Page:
There could be no more fitting tribute to Charles “Lefty” Smith than something that occurred probably within hours of his death.
Between periods of Tuesday night’s Notre Dame game with the Russia Red Stars the entertainment was an IYHL (Irish Youth Hockey League) mini-mite game. Even if you have never been to a game at Notre Dame, the description probably paints a good picture. These little “squirts” roam around the ice, often fall down, sometimes put the puck in the wrong net and don’t give a darn what their coaches are telling them to do. Would you when you are having that much fun? I know because as the PA announcer for ND hockey, no one is closer to the mini-mite action and all I can see through those facemasks is a bunch of smiling little kids.
We have a mini-mite scrimmage between periods probably eight or nine times a season and what I have often found most remarkable is how remarkable it has become. Hardly a soul leaves for the concession stands or bathrooms until the mini-mites are done and when one of those kids scores a goal the cheer is as loud as it would be for an Anders Lee game winner in the big boys’ game.
It was Lefty Smith, along with his assistant and right hand man Tim McNeill who started the IYHL, their way of trying to show Michiana that hockey was a real sport and maybe your kids just might want to give it a try. Back then hockey around here was pretty much relegated to a handful of die-hards from “up north” that wandered down to Howard Park for a few matches. A lot of people thought it would never take off and that Lefty still thought he was in Minnesota. Well it worked big time. From the mini-mite teams to a solid high school program locally, hockey is now a part of our landscape.
I go back a long way with Lefty and my story of his kindness to me and my family is just one of many similar stories being recounted around Michiana today.
I started working in the press box the first game (Ohio University as I recall) keeping statistics and did so for seven or eight years. Then the public address job opened and I went to Lefty and asked if he would give me a chance at it. I had never done PA for any sport at any level but somehow Lefty trusted me and said okay. To this day I recall his words of inspiration, “try not to screw things up too much.” That was pure Lefty!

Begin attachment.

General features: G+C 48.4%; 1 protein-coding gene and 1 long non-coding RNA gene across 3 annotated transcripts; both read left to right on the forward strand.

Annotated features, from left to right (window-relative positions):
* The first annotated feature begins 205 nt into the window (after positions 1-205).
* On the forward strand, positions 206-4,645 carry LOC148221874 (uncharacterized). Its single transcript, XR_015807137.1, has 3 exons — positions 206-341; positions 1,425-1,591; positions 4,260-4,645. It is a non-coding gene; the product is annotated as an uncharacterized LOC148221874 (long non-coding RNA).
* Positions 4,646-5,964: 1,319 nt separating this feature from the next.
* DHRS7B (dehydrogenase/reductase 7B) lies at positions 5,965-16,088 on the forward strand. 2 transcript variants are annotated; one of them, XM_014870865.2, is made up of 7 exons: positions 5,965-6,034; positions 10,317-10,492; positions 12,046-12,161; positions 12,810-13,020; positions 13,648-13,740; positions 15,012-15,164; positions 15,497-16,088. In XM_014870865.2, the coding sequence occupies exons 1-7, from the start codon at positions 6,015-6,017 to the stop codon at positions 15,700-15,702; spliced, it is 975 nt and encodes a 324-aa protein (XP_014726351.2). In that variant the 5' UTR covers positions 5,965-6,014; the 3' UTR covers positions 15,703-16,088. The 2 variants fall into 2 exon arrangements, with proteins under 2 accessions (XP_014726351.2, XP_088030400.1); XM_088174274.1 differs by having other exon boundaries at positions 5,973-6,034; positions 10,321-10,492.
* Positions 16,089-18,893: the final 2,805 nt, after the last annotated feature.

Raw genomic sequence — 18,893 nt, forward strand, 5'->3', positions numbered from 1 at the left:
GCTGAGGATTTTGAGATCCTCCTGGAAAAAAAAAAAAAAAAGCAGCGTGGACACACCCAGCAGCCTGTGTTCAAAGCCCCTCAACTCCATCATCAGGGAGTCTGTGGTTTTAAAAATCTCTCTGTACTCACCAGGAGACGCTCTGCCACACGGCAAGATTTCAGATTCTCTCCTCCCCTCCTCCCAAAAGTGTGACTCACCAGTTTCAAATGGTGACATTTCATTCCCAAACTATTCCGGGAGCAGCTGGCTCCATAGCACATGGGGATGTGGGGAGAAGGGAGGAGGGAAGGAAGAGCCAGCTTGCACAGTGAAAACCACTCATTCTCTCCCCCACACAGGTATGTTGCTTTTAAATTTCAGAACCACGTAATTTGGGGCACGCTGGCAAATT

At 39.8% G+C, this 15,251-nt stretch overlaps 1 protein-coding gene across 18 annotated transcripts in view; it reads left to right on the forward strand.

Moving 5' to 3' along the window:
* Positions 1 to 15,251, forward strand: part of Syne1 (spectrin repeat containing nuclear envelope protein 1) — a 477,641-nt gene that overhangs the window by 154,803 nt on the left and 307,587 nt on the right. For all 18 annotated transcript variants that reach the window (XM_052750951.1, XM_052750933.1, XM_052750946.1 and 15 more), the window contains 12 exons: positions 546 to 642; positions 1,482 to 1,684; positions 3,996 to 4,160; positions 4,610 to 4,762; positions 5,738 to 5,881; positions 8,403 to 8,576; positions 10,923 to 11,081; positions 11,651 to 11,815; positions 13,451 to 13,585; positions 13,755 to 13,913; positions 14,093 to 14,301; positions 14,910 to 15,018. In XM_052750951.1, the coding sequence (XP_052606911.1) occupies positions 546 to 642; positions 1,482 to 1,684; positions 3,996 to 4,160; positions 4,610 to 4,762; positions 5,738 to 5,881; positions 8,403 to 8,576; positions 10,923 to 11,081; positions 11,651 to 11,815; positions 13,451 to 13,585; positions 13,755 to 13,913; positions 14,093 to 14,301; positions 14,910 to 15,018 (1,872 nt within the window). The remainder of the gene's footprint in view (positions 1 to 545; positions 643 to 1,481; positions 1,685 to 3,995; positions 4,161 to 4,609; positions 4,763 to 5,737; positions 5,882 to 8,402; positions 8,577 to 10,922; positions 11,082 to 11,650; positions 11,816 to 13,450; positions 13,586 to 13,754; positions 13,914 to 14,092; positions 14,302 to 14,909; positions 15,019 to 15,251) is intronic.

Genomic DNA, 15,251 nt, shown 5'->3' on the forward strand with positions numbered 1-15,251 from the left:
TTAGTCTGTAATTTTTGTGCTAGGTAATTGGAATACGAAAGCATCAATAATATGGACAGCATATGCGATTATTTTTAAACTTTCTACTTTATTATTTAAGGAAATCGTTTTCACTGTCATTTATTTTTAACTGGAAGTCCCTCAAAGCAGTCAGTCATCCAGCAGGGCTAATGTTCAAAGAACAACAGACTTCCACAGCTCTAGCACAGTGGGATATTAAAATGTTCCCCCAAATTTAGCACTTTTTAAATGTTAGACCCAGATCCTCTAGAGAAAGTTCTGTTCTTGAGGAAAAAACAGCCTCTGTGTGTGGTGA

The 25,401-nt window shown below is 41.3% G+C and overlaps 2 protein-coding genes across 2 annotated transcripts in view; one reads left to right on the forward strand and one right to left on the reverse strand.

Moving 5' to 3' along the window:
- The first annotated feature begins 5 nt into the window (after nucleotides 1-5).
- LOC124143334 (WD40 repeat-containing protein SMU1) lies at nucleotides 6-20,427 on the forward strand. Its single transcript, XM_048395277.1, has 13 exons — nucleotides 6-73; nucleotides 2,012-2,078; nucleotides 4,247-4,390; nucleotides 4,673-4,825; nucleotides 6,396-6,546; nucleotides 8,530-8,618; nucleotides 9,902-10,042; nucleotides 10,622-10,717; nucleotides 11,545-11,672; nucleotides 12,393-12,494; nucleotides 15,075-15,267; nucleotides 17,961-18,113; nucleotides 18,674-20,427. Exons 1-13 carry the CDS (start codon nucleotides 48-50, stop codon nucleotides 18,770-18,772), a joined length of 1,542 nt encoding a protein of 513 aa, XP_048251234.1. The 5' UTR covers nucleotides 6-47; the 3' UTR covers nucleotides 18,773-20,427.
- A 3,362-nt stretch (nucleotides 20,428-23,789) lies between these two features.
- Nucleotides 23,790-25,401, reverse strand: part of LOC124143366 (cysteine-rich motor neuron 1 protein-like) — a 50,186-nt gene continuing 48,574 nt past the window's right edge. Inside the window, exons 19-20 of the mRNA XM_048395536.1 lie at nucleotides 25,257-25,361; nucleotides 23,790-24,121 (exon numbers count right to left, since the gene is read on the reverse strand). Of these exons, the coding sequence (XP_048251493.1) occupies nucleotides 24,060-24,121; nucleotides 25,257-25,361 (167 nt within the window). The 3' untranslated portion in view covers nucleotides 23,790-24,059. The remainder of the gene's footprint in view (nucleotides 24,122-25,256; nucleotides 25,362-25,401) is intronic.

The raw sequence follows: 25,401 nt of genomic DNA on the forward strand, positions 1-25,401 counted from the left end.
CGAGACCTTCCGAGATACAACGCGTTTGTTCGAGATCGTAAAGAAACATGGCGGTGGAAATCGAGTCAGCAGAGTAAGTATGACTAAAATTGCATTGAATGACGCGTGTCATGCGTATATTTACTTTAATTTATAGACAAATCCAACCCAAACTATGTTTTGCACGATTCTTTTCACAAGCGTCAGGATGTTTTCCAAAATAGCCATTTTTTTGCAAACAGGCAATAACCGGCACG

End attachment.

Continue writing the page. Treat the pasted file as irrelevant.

Somehow I made it through that first game and once you did well by Lefty he made you a part of the hockey family and his family. He took a few others and me on some road trips and somehow we all seemed to survive. Lefty and his wife Mickey had an open door policy after those road games. In other words the door to their hotel room was open and if you had the stamina just stop by. And, oh boy, can those hockey lifers throw a party.
The only thing that meant more to Lefty than hockey was his family and his friend’s families. He touched my family in a most personal way and was like a grandfather to my two sons.
If it were not for Lefty, I have no idea how my younger son Matthew would have made it through Notre Dame. He worked for Lefty at the Loftus Center, which provided a little invaluable income and Lefty always made sure Matthew was doing okay in life and that he was doing his homework. Above all else that is how I will remember Lefty Smith, as a caring person who never forgot his friends and never forgot the important things in life. Did you know that every one of his scholarship players earned a college degree?
God only knows how many obituaries I have written over the years but I knew this would be one of the toughest to write, especially with tears in my eyes.
So goodbye Old Lefthander, I will think of you every time the puck is dropped.